WASHINGTON (Reuters) - The U.S. Supreme Court on Monday overturned a state court ruling that allowed Arkansas to refuse to list both same-sex spouses on birth certificates, a decision that helps clarify the scope of protections provided by the high court’s landmark 2015 decision legalizing gay marriage.
The justices ruled in favor of lesbian couples by throwing out a December ruling by the Arkansas Supreme Court decision that upheld state officials’ refusal to name the wives of the birth mothers as parents on birth certificates.
The Arkansas court said state officials do not have to list both same-sex spouses as named parents on birth certificates, even though state law allows a birth mother’s opposite-sex husband to be listed when the baby is not biologically related to him. Both couples received the birth certificates they wanted when they won in trial court.
Conservative Justices Neil Gorsuch, Samuel Alito and Clarence Thomas dissented, saying the lower court decision should not have been reversed.
Two gay married couples who live in Arkansas, Marisa and Terrah Pavan and Leigh and Jana Jacobs, were turned down by the Arkansas Department of Health to include both parents’ names on their babies’ birth certificates. In each case, only the birth parent was listed on the certificate.
Both couples sued in state court, and a trial judge ruled that the U.S. Supreme Court’s 2015 Obergefell v. Hodges decision legalizing gay marriage nationwide required that the same-sex spouses be named on the birth certificates.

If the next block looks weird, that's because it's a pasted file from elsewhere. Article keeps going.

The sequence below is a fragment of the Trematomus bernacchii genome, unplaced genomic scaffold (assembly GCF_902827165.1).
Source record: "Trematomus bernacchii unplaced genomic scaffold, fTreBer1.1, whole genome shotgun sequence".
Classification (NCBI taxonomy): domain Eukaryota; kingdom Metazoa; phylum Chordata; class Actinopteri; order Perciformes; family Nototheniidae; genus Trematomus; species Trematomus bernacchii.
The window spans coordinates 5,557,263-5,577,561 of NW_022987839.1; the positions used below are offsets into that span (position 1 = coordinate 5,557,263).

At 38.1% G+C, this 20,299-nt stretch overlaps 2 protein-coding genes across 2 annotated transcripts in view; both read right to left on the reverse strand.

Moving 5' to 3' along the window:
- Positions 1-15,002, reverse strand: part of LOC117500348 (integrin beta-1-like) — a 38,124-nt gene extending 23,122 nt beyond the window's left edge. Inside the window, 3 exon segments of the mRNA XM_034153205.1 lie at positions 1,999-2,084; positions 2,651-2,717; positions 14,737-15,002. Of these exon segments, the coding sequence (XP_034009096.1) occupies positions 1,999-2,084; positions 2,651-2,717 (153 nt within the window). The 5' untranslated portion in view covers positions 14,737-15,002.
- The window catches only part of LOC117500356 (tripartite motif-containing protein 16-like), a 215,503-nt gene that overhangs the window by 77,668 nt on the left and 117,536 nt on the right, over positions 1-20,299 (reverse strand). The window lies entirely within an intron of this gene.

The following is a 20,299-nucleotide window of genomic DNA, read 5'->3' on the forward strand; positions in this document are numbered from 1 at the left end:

The Obergefell decision noted that the denial of the “constellation of benefits that the states have linked to marriage,” including birth certificates, harms same-sex couples.
The couples received their amended birth certificate documents, but the state appealed. Last December, the top Arkansas court overturned the trial judge’s ruling, saying that the Obergefell ruling was limited to marriage itself and did not apply to birth certificates.
The state court said the birth certificate law did not violate the guarantee of equal protection under the U.S. Constitution because it was intended to record biological relationships, not marital ones.
“It does not violate equal protection to acknowledge basic biological truths,” the state court said.
The couples urged the Supreme Court to review the case, saying the Arkansas law requires opposite-sex husbands to be listed on birth certificates even if the baby is conceived through artificial insemination with donated sperm. The Obergefell decision not only requires states to allow same-sex couples to marry, they added, but to receive the same marriage-related benefits.
The state argued that its law records accurate information about biological parentage, which could be important to a child for future health-related reasons. The state has conceded in court that the state’s separate law concerning birth certificates for children born using artificial insemination is likely unconstitutional because it allows the male spouse in a heterosexual relationship to be listed on a birth certificate even when he has no biological relationship with the child.
Several civil rights groups filed legal papers supporting the couples. Lambda Legal, an advocacy group for lesbian, gay, bisexual and transgender people, said that despite the Obergefell decision several states have continued for force couples to sue to add same-sex spouses to birth certificates.
Reporting by Andrew Chung; Editing by Will Dunham